2 Bedford Row’s Response to Transforming Legal Aid

This response is submitted on behalf of the members of 2 Bedford Row (2BR). In total there are 75 practising members of chambers comprising 16 QCs and 59 juniors. We work within the Criminal Justice System and deprecate the notion that we are service providers” and that defendants and/or the public are “customers”. We are highly skilled independent advocates who adhere to the following fundamental tenet of rule 303 of The Code of Conduct of the Bar of England and Wales:

A barrister must promote and protect fearlessly and by all proper and lawful means the lay client’’s best interests and do so without regard to his own interests or to any consequences to himself or to any other person…”

At the outset 2BR wishes to record its concern that the MOJ has implemented an 8 week deadline for responses by interested parties. The consultation paper runs to in excess of 150 pages and outlines fundamental changes to legal aid which, in our view, threaten the entire Criminal Justice System in which we work and of which we are proud. 2BR questions why the Bar has been given this shortened timescale and considers it to be indicative of the MOJ’s stance which is to bring in these proposals irrespective of the responses it receives. In this regard, 2BR notes that the Justice Secretary has indicated in an article in The Law Gazette (20th May 2013) that unless somebody’s got a stunning alternative to PCT, it will go ahead in some form”. 2BR wonders therefore whether this consultation process is nothing more than a charade. It has been nigh on impossible to fully analyses and consult all members of 2BR in that time frame and so this response is undoubtedly not as full as it could have been. Notwithstanding this unfeasible tight deadline 2BR has striven to deal with proposals as they are relevant to chambers’ members.

2BR is unified in its view that the proposals strike at the very core of criminal justice and threaten the rule of law. Many of members of these chambers both prosecute and defend thereby ensuring the public have access to experienced advocates who can fully assess the strengths and weaknesses of the respective cases. This experience is gained by the pupillage system of training and the years spent as a junior barrister honing ones skills in the initially smaller cases.

Pupillage is funded by the bar itself – members of chambers essentially pay for the training of new entrants to the profession from their own pockets. That training does not just benefit the pupil and the chambers; it benefits instructing solicitors, including the Crown Prosecution Service and other prosecuting agencies, and promotes standards of excellence in the wider criminal justice system. The proposed cuts are such that the junior barrister simply will not be able to afford to practice at the independent bar and chambers will cease to be able to fund new entrants to the profession in the same numbers. If forced to go in-house, they will then only see ‘one side of the fence’ and the costs of training the next generation of prosecutors and defence advocates will fall to others, including the state. The Bar and the Criminal Justice System as a whole will lose that valuable resource of the well-rounded, highly skilled, truly independent advocate.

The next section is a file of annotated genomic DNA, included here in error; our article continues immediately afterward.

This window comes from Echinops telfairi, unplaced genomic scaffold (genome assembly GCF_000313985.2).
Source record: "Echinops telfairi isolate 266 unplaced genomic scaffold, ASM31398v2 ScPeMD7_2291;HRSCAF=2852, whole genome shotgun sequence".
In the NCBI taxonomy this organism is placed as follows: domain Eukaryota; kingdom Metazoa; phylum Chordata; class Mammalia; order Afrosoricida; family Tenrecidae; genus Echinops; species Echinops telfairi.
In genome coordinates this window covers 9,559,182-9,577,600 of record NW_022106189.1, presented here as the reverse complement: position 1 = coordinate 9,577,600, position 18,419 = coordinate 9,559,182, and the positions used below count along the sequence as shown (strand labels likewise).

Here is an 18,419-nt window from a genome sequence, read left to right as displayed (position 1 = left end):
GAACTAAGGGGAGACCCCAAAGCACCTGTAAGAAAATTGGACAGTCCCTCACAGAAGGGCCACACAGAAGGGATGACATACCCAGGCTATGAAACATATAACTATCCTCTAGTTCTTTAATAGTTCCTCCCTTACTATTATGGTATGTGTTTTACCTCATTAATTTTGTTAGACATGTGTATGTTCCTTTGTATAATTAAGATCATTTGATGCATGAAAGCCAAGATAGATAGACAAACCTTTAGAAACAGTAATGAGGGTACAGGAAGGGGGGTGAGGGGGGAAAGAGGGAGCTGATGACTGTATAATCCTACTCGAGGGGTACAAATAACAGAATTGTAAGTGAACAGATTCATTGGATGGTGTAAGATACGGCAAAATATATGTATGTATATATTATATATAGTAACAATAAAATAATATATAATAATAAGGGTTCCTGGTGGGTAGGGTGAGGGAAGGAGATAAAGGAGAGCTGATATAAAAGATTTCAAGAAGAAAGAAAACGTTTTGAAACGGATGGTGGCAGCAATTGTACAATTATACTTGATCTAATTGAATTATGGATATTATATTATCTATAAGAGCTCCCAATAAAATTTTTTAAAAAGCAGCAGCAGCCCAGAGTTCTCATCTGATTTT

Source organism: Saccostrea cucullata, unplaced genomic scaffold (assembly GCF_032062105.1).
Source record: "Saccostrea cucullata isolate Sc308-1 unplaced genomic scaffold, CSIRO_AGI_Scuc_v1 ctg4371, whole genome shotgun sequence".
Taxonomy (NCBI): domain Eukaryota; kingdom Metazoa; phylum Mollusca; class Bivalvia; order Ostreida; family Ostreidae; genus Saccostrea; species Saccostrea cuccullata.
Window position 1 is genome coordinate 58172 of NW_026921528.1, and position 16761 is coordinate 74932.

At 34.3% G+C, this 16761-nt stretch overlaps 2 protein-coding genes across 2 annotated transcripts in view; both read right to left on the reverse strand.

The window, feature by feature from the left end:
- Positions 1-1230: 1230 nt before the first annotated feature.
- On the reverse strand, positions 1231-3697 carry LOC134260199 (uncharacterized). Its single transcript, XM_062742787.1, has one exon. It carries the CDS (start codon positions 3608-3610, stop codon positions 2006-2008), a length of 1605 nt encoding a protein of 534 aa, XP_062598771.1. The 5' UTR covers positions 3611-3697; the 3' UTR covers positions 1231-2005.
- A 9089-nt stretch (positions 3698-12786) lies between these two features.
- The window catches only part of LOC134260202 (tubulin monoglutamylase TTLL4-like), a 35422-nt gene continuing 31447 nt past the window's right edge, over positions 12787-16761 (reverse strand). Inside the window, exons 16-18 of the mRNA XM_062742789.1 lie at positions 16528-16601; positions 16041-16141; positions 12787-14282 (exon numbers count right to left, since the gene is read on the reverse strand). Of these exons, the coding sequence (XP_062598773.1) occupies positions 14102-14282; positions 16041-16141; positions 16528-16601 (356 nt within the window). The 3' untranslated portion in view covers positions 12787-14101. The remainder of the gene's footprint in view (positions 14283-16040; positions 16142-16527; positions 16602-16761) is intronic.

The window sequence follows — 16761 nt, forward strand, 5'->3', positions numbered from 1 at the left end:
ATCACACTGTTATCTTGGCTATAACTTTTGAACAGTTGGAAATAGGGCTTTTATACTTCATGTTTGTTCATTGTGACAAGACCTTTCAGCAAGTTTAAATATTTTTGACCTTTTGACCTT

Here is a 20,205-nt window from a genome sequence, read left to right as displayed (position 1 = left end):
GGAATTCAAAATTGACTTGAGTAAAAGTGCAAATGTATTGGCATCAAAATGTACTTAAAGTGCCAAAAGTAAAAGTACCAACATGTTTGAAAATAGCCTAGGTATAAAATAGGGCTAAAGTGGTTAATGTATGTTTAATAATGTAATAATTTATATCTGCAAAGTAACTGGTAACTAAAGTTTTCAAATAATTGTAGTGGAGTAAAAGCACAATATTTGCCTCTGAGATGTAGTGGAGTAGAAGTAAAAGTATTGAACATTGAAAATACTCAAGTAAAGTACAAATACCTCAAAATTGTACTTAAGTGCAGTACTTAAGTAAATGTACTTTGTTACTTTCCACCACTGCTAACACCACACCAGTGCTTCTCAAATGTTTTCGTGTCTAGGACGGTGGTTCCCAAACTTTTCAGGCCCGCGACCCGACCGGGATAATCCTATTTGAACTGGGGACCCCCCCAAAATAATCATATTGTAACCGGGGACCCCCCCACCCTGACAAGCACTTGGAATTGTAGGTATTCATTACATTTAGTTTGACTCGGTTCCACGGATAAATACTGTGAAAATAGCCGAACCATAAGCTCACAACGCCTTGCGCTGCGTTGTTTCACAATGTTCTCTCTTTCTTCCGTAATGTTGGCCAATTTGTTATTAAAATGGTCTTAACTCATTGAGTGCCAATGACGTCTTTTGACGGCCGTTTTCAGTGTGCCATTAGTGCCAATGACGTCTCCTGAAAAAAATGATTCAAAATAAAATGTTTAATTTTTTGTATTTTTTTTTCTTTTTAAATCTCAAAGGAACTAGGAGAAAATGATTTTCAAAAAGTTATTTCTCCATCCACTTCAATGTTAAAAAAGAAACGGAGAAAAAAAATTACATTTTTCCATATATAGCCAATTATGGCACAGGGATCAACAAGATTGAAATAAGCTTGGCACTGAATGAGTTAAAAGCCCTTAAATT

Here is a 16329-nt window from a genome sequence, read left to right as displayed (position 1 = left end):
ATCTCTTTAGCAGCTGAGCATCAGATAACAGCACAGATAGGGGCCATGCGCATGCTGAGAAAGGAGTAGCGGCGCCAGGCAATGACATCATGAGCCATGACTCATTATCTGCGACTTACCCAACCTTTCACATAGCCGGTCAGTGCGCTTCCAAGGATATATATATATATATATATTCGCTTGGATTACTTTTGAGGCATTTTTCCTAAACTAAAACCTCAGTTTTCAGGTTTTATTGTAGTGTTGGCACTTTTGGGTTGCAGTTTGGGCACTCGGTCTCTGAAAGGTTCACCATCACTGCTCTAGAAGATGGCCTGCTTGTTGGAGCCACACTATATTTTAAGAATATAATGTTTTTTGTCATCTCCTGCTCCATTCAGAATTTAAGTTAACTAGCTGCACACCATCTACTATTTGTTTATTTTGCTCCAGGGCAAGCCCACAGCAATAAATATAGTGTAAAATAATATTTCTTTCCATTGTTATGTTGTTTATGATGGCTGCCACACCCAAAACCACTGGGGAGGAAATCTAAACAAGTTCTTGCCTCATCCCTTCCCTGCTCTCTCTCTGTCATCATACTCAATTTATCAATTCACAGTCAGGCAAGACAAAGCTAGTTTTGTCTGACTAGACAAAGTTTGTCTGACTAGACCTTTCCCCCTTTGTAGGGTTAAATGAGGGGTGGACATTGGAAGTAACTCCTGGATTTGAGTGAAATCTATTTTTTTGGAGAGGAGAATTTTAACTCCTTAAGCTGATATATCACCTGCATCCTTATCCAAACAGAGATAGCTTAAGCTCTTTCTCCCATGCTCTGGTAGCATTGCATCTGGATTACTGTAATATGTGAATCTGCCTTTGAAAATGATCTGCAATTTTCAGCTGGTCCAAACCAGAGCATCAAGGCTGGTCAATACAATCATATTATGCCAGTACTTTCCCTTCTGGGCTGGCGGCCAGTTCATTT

More fundamentally, if implemented, the proposed cuts are likely to ensure that the Bar becomes the preserve of the independently wealthy practitioner and that all the efforts to become a more ethnically and socially diverse and truly representative profession will have been in vain. Given that the Judiciary are mainly chosen from the ranks of the Bar, it is likely that in future the Judiciary will again become dominated by upper and middle class men. 2BR considers that the MOJ has failed to properly assess the impact these proposals will have on women (especially those with young families) and ethnic minorities.

Those members of 2BR who are members of the Criminal Bar Association (CBA) support the CBA response.

Those members of 2BR who are members of the South Eastern Circuit (SEC) support the SEC response.

Chapter 4: Introducing Competition In The Criminal Legal Aid Market

2BR derives no comfort from the fact that the MOJ states that it is currently not minded to implement competitive tendering in the Crown Court. Indeed, at a meeting of the Circuit Leaders with the Justice Secretary on 23rd April 2013, Mr Grayling uttered this threat, If the Bar does not co-operate I may introduce PCT in the Crown Court”. This threat came on the back of a seemingly hollow assertion that he supported the independent Bar and appreciates the difficulties in the Bar being able to tender. The very fact that the Minister has felt it necessary to resort to threats such as these is evidence that this consultation, rather than having the efficient and proper maintenance of justice at its heart, is actually all about fee reduction, whatever the cost to the justice system.

That the aim is fee reduction, irrespective of damage done to the system, is best demonstrated by the proposal to reduce the number of solicitors firms from 1600 to 400. This is not just a decimation of the number of firms but a total devastation of the lay client’s ability to access a local solicitor able to deal with the case. It will drive out competition within the market place as the client will no longer have the choice of solicitor but once allocated a firm, the client will be ‘stuck with them’ irrespective of whether the firm has the appropriate expertise for the client’s particular case.